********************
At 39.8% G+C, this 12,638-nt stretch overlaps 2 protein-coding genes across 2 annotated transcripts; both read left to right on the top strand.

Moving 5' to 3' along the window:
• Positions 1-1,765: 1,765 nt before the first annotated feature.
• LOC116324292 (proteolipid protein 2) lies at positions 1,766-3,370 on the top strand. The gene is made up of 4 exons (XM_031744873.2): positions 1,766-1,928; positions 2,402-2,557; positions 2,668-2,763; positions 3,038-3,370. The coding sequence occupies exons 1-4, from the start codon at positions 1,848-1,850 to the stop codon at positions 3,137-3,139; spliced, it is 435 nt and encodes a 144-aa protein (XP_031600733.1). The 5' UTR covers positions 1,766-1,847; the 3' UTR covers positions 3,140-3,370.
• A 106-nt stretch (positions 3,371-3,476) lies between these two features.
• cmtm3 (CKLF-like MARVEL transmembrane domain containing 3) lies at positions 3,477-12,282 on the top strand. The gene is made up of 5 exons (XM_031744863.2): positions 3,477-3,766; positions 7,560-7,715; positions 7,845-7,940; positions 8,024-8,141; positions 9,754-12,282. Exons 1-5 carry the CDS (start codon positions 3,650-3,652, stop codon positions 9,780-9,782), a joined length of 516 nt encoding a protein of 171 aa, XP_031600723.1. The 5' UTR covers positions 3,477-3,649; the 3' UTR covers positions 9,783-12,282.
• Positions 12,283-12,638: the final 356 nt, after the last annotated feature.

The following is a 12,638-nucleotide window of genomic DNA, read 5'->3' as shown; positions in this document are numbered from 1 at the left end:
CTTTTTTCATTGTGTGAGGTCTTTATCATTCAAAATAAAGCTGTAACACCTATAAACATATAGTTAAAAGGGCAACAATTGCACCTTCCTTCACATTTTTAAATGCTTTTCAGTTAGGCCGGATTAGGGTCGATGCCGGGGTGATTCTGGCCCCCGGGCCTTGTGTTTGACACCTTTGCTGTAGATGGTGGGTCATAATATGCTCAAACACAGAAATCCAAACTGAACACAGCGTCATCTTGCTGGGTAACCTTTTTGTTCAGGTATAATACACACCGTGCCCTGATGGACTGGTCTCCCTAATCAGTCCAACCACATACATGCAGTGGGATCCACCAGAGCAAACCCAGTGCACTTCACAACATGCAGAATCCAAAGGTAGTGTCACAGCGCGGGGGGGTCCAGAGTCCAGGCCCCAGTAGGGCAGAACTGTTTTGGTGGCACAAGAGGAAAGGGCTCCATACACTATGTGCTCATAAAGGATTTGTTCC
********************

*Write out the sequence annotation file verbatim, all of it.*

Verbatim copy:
At 39.8% G+C, this 12,638-nt stretch overlaps 2 protein-coding genes across 2 annotated transcripts; both read left to right on the top strand.

Moving 5' to 3' along the window:
• Positions 1-1,765: 1,765 nt before the first annotated feature.
• LOC116324292 (proteolipid protein 2) lies at positions 1,766-3,370 on the top strand. The gene is made up of 4 exons (XM_031744873.2): positions 1,766-1,928; positions 2,402-2,557; positions 2,668-2,763; positions 3,038-3,370. The coding sequence occupies exons 1-4, from the start codon at positions 1,848-1,850 to the stop codon at positions 3,137-3,139; spliced, it is 435 nt and encodes a 144-aa protein (XP_031600733.1). The 5' UTR covers positions 1,766-1,847; the 3' UTR covers positions 3,140-3,370.
• A 106-nt stretch (positions 3,371-3,476) lies between these two features.
• cmtm3 (CKLF-like MARVEL transmembrane domain containing 3) lies at positions 3,477-12,282 on the top strand. The gene is made up of 5 exons (XM_031744863.2): positions 3,477-3,766; positions 7,560-7,715; positions 7,845-7,940; positions 8,024-8,141; positions 9,754-12,282. Exons 1-5 carry the CDS (start codon positions 3,650-3,652, stop codon positions 9,780-9,782), a joined length of 516 nt encoding a protein of 171 aa, XP_031600723.1. The 5' UTR covers positions 3,477-3,649; the 3' UTR covers positions 9,783-12,282.
• Positions 12,283-12,638: the final 356 nt, after the last annotated feature.

The following is a 12,638-nucleotide window of genomic DNA, read 5'->3' as shown; positions in this document are numbered from 1 at the left end:
CTTTTTTCATTGTGTGAGGTCTTTATCATTCAAAATAAAGCTGTAACACCTATAAACATATAGTTAAAAGGGCAACAATTGCACCTTCCTTCACATTTTTAAATGCTTTTCAGTTAGGCCGGATTAGGGTCGATGCCGGGGTGATTCTGGCCCCCGGGCCTTGTGTTTGACACCTTTGCTGTAGATGGTGGGTCATAATATGCTCAAACACAGAAATCCAAACTGAACACAGCGTCATCTTGCTGGGTAACCTTTTTGTTCAGGTATAATACACACCGTGCCCTGATGGACTGGTCTCCCTAATCAGTCCAACCACATACATGCAGTGGGATCCACCAGAGCAAACCCAGTGCACTTCACAACATGCAGAATCCAAAGGTAGTGTCACAGCGCGGGGGGGTCCAGAGTCCAGGCCCCAGTAGGGCAGAACTGTTTTGGTGGCACAAGAGGAAAGGGCTCCATACACTATGTGCTCATAAAGGATTTGTTCC